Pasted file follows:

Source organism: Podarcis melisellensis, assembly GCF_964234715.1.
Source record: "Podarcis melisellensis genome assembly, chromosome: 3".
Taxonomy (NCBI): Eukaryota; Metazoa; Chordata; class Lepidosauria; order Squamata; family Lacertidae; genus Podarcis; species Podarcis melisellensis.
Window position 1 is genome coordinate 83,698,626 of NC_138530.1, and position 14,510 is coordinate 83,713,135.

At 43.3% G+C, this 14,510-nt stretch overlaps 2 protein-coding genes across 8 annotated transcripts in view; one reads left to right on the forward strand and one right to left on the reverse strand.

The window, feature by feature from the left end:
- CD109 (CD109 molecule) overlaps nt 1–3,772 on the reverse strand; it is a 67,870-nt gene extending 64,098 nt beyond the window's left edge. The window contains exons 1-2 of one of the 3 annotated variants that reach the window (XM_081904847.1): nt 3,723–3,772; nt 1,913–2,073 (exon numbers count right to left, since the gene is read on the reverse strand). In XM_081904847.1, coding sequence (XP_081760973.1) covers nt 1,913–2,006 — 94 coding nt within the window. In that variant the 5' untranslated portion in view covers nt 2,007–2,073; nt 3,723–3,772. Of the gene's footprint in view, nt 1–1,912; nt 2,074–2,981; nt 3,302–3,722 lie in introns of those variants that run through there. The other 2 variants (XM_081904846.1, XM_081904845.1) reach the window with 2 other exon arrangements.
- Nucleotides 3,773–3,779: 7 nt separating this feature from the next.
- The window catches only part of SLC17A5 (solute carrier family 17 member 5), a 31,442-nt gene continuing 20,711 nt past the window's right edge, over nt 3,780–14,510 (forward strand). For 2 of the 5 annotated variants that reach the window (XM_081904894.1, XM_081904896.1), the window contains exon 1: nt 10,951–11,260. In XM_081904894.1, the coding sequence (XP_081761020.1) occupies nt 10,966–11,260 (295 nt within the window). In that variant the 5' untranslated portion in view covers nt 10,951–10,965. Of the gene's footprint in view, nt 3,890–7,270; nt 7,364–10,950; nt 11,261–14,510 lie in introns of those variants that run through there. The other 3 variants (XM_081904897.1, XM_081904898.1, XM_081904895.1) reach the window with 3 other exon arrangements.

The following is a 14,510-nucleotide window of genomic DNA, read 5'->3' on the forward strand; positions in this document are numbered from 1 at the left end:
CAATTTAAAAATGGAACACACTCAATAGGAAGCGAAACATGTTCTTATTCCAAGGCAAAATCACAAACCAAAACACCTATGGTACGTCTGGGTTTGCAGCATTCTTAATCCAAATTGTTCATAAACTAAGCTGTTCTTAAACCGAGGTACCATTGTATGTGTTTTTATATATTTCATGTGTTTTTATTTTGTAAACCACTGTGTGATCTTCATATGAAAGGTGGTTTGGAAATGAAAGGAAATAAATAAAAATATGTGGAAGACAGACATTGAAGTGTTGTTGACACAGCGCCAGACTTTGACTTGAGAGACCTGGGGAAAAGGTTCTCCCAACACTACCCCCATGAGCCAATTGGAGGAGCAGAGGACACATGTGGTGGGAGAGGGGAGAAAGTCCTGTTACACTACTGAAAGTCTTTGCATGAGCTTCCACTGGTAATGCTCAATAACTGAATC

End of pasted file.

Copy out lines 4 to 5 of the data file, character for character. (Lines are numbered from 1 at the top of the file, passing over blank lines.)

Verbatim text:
Window position 1 is genome coordinate 83,698,626 of NC_138530.1, and position 14,510 is coordinate 83,713,135.

At 43.3% G+C, this 14,510-nt stretch overlaps 2 protein-coding genes across 8 annotated transcripts in view; one reads left to right on the forward strand and one right to left on the reverse strand.